Bonhomme Richard Fire Trial Emblematic Of Larger Issues
Bonhomme Richard Fire Trial Emblematic Of Larger Issues
In July, 2020 a fire broke out on the U.S.S. Bonhomme Richard (LHD6) in San Diego. This week the trial of Seaman Recruit Ryan Sawyer Mays, charged with aggravated arson in the fire, began. Mays is also charged with hazarding a vessel, which carries a potential penalty of life in prison. Every. Single. Action. In this situation is emblematic of the larger problems that afflict the Navy and our military as a whole. If this is not rectified yesterday, our military won’t be any good against the Rhode Island League of Women Voters, let alone the Chinese People’s Liberation Army.
Last year, I wrote a post about issues in the Navy after the Bonhomme Richard fire and focused on the zero defects mentality. The reports I read said the Navy was focused on administrative tasks rather than training as they would fight. Training for real world happenings, like a fire on a ship or submarine.
The Navy NCIS went looking for a guilty party or parties. The Command Investigation did a very thorough job and found much to fault from top to bottom. According to the account in the Navy Times, the Captain and crew did not fight the fire, but stood on the pier and watched the ship burn, not that they could have done much. More from the Navy Times:
The command investigation, led by a three-star admiral, sent a team of investigators on a prodigious and methodical examination of the fire. As the months passed, the investigators uncovered in exhaustive detail an astonishing array of failures — broken or missing fire hoses, poorly trained, improperly stored hazardous material — that had primed the ship for a calamitous fire.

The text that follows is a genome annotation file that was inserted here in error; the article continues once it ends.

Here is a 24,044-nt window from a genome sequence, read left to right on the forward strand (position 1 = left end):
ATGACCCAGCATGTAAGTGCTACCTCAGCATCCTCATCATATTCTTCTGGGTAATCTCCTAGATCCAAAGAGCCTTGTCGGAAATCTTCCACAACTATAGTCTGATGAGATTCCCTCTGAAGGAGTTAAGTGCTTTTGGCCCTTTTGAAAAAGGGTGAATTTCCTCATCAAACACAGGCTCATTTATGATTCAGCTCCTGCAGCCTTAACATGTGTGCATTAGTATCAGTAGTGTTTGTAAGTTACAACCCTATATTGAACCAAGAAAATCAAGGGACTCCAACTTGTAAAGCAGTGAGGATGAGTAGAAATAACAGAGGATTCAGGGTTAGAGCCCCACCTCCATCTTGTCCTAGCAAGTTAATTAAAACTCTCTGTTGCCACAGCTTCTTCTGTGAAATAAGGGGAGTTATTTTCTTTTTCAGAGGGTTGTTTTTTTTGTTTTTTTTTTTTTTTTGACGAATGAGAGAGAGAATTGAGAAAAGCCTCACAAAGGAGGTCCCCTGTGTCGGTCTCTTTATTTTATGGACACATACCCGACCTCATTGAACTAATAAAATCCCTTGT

Was it really arson? Or, did negiligence cause the fire.
The command investigation traced the problems back to when the Bonhomme Richard docked for maintenance and Navy leaders throughout the ranks abandoned responsibility for the ship’s safety. Risks mounted, and nobody paid attention. All told, investigators determined that the actions of 17 sailors and officers directly led to the loss of the ship, and those of 17 more, including five admirals, contributed. The long list was a staggering indictment of everyone from sailors to top admirals who had failed in their jobs.
Maybe they were reading anti-racist screeds or practicing inclusive pronouns so they were much too busy to practice good, orderly, shipboard discipline. Eighty-seven percent of the firefighting equipment was inoperable so they must have been doing something else. No one knew where the firefighting foam button was?
As the Navy persecutes Mays, let’s look at the evidence to see if it was arson. Again, from the Navy Times:
Within days of the fire being extinguished, Bureau of Alcohol, Tobacco, Firearms and Explosives investigators, who co-led the criminal inquiry with NCIS, stepped into the watery shell of the ship, looking for what ignited the blaze.